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- House task force to recommend National Guard on border, faster deportations
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- Obama, Biden overhaul job training programs
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- ISIL now forcing Iraqi shopkeepers to veil mannequins in Mosul
- 11 parents of Nigeria’s abducted girls die
- Genetic mapping triggers new hope on schizophrenia
- Turkish P.M. Erdogan won’t speak to Obama, but he’ll take calls from Biden
Question of the Day
Nuclear plant cited over safety
Federal regulators ordered an in-depth inspection Tuesday at a nuclear-power plant run by the Tennessee Valley Authority in northern Alabama after deciding the failure of an emergency cooling system there could have been a serious safety problem.
The U.S. Nuclear Regulatory Commission issued a rare “red” finding against the Browns Ferry nuclear power plant near Athens, Ala., after investigating how a valve on a residual-heat removal system became stuck shut. The NRC has issued only five red findings — the most severe ranking the agency gives to problems uncovered in its inspections — since its current oversight program started in 2001.
NRC said the utility must pay for detailed inspections of the plant’s performance, its safety culture and organization. The agency said it could not estimate inspection costs.
Adoption bill goes to governor
TRENTON — A bill to allow adult adoptees to obtain a copy of their original birth certificate goes to Gov. Chris Christie after passing the state Assembly this week.
If the Adoptees’ Birthright bill is signed, birthparents will have to provide medical and cultural history, but they will have a year to ask for redaction of their name and address if they do not want that information shared with the adoptee.
Adult adoptees, adult descendants of adoptees and adoptive parents or guardians of minor adoptees would be allowed to request the original birth certificate.
The bill passed the New Jersey General Assembly 45-26 on Monday. It passed the state Senate in 2010.
Adoptee Pamela Hasegawa said she has been working with allies since 1980 to have original birth certificates unsealed.
Opponents argued that some birthparents expected their private information to be protected when they chose adoption for their babies. If the bill is enacted, it will ask birthparents choosing adoption to identify their preference for future contact.
Public tours of Spaceport America begin
LAS CRUCES — Tours of Spaceport America in southern New Mexico will be offered to the public starting this week.
Spaceport America is the world’s first dedicated spaceport. Anchor tenant Virgin Galactic plans to use the taxpayer-funded facility to take tourists on short hops into space. Other commercial spaceflight operations are also planned.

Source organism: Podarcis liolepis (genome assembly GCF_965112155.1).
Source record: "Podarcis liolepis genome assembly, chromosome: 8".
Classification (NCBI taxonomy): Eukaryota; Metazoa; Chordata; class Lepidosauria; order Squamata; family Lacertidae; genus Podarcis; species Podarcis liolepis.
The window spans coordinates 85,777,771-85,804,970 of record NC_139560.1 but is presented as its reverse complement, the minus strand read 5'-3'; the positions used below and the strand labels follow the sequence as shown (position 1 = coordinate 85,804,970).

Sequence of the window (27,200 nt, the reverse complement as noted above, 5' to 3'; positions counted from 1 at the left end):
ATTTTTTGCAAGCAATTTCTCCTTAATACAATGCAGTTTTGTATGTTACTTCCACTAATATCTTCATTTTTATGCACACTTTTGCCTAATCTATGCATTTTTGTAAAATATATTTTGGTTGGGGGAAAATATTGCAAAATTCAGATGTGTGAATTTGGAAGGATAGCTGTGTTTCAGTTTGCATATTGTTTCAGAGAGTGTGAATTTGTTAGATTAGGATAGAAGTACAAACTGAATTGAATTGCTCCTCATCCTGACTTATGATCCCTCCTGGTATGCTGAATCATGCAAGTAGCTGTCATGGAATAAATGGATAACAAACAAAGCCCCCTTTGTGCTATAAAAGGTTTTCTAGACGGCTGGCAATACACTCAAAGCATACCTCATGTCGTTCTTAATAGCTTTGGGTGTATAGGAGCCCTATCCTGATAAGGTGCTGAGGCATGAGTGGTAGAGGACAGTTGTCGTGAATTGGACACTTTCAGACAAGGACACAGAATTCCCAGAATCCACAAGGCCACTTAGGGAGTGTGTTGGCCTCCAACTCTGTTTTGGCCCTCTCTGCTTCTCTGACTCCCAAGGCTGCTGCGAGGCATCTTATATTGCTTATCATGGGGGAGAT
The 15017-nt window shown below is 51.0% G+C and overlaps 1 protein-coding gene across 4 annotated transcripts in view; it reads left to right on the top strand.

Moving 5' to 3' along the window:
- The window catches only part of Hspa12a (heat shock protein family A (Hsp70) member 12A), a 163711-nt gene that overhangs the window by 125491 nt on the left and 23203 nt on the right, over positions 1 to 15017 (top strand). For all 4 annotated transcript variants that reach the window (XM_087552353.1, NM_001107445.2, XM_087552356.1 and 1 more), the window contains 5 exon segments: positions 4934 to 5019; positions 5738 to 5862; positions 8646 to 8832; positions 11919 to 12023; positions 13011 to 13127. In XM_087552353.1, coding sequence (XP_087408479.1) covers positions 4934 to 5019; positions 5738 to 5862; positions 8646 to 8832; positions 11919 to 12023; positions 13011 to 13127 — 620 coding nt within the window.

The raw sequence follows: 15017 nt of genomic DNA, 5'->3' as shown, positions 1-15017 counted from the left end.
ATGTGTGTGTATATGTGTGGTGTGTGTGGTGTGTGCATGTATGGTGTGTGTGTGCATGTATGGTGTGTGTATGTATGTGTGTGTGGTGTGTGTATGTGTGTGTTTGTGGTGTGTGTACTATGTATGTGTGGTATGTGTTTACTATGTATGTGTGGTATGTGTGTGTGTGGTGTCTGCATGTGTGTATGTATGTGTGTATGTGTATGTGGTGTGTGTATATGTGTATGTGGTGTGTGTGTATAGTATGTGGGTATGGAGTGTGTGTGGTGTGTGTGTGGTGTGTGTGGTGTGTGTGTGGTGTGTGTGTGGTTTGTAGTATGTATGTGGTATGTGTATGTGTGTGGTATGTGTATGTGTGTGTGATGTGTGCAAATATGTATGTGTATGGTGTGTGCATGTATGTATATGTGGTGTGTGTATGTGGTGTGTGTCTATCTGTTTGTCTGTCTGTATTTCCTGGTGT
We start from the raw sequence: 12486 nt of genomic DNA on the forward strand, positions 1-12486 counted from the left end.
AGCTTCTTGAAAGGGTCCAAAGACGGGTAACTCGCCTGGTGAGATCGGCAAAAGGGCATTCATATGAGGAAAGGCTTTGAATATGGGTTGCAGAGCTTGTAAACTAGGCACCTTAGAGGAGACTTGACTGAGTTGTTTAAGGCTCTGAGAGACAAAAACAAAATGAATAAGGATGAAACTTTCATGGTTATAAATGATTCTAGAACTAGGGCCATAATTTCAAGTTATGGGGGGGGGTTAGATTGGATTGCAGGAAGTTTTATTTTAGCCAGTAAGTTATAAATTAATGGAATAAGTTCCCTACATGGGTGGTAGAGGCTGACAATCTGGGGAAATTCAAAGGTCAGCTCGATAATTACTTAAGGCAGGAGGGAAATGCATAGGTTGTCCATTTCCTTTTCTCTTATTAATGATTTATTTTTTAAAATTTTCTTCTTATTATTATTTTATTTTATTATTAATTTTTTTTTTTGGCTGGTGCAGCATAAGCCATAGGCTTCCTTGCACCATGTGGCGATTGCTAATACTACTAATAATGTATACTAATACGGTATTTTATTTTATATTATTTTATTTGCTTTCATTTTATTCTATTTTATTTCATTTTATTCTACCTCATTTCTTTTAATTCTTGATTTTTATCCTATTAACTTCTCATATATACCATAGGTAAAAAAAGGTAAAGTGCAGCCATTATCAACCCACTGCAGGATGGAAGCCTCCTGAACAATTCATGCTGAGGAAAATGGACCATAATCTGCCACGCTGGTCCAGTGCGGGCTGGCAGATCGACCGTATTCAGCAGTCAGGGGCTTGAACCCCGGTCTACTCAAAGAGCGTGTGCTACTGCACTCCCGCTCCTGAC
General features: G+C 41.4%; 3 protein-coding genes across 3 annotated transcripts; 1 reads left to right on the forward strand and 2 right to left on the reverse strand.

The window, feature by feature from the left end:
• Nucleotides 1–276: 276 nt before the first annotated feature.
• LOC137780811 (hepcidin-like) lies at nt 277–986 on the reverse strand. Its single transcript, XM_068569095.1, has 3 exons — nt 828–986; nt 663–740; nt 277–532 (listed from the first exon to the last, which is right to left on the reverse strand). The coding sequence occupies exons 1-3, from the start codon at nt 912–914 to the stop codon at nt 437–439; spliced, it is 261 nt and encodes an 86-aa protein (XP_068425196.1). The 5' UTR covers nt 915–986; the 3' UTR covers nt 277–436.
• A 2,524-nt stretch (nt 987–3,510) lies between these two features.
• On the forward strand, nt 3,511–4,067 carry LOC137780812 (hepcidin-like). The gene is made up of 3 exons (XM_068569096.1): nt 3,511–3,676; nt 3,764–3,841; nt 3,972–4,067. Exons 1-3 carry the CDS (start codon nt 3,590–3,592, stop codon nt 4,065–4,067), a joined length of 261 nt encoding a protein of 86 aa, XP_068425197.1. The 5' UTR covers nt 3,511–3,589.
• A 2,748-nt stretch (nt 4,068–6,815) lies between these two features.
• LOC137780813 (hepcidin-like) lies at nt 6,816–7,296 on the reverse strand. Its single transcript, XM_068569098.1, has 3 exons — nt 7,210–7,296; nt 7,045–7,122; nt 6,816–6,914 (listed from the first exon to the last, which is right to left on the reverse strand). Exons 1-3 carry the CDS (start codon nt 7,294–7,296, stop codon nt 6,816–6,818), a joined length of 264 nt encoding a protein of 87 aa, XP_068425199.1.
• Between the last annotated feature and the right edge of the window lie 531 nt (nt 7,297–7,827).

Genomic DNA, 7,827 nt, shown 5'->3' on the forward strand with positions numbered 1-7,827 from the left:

The New Mexico Spaceport Authority announced Tuesday that it selected Albuquerque-based company Follow the Sun Inc. to conduct the preview tours.
The spaceport is expected to be fully operational later this year.
The three-hour tour will cost adults $59 and $29 for children under 12. The first tour will be Friday.
Mosque leaders object to neighbor’s ‘bomb’ sign
AMHERST — Muslim leaders are upset that a homeowner who lives next door to a newly opened mosque has posted a sign on his front lawn that reads “Bomb Making Next Driveway.”
Michael Heick lives along a heavily traveled road in the town of Amherst. The next driveway on the same side of the road is the entrance to the Jaffarya Center.
Mr. Heick told local media outlets that he put up the sign last weekend because he was frustrated with how the mosque and town officials handled his complaints that the mosque was built too close to his property and that its bright lights violate town code.
Mosque officials said the sign’s message is offensive and that Mr. Heick hasn’t responded to their requests for a meeting.
Immigration law blocked by judge
SALT LAKE CITY — A federal judge has blocked a new state immigration law that lets police check the citizenship status of anyone they arrest.
U.S. District Judge Clark Waddoups, a 2008 appointee of President Bush, ruled Tuesday in Salt Lake City hours after the law went into effect.
Two civil rights groups sued to stop the law, contending it was modeled after an Arizona law currently before the federal courts and its implementation could lead to racial profiling.
Utah Attorney General Mark Shurtleff said the law is constitutional.
The law requires police to verify a person’s U.S. immigration status if they are arrested for a serious crime. Immigration checks are optional for lesser crimes.
From wire dispatches and staff reports
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